Red Green Repeat Adventures of a Spec Driven Junkie

Lessons from Pragmatic Programmer: Software Entropy

After thinking about an early chapter in Pragmatic Programmer (20th Anniversary Edition!) I have a revelation on the Software Entropy chapter.

Go over a quick overview of the chapter and share my view on software entropy, which is bad code.

I talk about how bad code can spread and also solutions one can take to prevent more bad code.

This article will take you about two minutes to read.

Marie Denise Villers - Marie Joséphine Charlotte du Val d'Ognes source and more information


The chapter discusses how broken windows, left unfixed, will just create more broken windows in the system.

Teammates see these and think they’re part of the feature. Old feature modules that aren’t depreciated.

I see another aspect to this “broken windows analogy”: broken windows can also mean bad code

Bad Code

Basically, my take away from the chapter is: bad code begets more bad code.

In any project, bad code slips in for a variety of reasons. Deadlines (common), junior member of the team wrote the solution the first time, solution not re-factored, etc.

The Spread

The problem with bad code is starts to spread. It grows in subtle ways:

  • The new person on the team is looking for an example and uses the bad code as template for their solution.
  • The old excuse worked last time, why not this time?
  • “If it ain’t broke, don’t fix it!”
  • Honestly, if you’re not looking at your old code and cringing, then you’re not improving as a developer.

There are more ways bad code can spread than listed.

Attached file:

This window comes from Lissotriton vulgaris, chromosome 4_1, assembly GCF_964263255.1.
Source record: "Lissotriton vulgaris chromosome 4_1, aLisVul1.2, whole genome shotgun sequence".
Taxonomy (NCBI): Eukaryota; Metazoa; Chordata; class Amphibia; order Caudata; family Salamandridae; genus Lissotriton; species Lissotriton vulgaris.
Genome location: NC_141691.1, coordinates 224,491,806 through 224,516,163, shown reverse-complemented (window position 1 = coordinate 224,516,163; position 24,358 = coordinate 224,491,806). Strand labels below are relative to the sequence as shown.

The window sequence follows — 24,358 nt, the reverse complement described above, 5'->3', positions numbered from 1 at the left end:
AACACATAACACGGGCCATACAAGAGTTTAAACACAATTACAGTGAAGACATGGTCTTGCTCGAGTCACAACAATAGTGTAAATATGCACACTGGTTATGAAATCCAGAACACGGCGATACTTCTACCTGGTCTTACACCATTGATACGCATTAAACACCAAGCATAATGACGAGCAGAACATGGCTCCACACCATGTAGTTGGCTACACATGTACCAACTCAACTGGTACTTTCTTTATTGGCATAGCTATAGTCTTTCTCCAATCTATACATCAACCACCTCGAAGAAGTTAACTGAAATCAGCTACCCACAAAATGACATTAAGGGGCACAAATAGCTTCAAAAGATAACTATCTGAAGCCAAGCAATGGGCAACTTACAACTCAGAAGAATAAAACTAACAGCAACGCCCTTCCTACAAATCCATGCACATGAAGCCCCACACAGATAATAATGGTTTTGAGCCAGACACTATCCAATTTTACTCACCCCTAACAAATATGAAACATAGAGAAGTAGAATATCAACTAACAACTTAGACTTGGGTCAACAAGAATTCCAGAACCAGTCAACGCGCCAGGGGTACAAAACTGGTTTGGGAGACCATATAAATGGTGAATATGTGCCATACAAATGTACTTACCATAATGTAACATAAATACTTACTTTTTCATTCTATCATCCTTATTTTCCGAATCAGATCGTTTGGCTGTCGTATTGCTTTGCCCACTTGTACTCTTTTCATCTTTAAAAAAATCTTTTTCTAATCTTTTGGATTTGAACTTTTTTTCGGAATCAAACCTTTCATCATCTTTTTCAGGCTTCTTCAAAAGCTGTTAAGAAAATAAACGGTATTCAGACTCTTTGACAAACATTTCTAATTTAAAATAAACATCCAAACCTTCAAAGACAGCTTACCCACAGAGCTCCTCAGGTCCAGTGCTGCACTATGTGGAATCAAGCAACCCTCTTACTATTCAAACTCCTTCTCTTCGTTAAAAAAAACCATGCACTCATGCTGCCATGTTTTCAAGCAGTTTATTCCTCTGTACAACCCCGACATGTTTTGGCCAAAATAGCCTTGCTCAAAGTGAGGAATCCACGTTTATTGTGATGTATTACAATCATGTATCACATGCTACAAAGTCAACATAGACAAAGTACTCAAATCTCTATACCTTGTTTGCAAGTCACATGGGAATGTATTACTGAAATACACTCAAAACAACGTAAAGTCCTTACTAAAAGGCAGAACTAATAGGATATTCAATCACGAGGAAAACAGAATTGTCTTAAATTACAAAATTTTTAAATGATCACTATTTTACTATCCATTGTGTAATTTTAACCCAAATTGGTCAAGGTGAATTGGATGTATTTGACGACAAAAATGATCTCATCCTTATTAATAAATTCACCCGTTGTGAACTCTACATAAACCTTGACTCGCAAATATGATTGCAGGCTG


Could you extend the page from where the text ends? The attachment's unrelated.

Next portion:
Stopping Bad Code

In a way, be on the lookout for bad code. Only you can stop bad code from spreading in the code base!

Ideas to stop or reduce bad code:

  • If you’re the senior team member and see bad code, set an example. If there’s a common pattern of bad code, document a general solution for others to follow instead of the one set by the bad code. (While you’re at it, leave a comment on those examples to look at your document.)
  • If you’re always crunched for the deadline, commit to less and spend more time refactoring your solution before submitting for completion. Consider this to be a 1% improvement on the code base and on you: as you can write the solution better and faster next time!
  • If you’re a junior person, reach out to senior team members for guidance before, during, and after working on the solution.
  • Likewise, if you’re a senior person seeing a junior person tackling work that is above their experience level, reach out and give help before, during, and after their story.
  • Bring up what you see as bad code and share solutions in a staff meeting. Does everyone have the same definition of “bad”? What do others see as solutions as well?

There are more ways than this list. The most important is to take a stand in an appropriate way.


This chapter in Pragmatic Programmer is short and early in the book. I overlooked the chapter as was speaking about broken windows, which is an analogy of the problem I see: bad code.

When I think examples of bad code, it hits this concept of software entropy well, causing me to think of more areas where the problem spreads.

At the same time, by taking an appropriate approach to bad code, you can start to limit it and create a system you and your team members will love using more.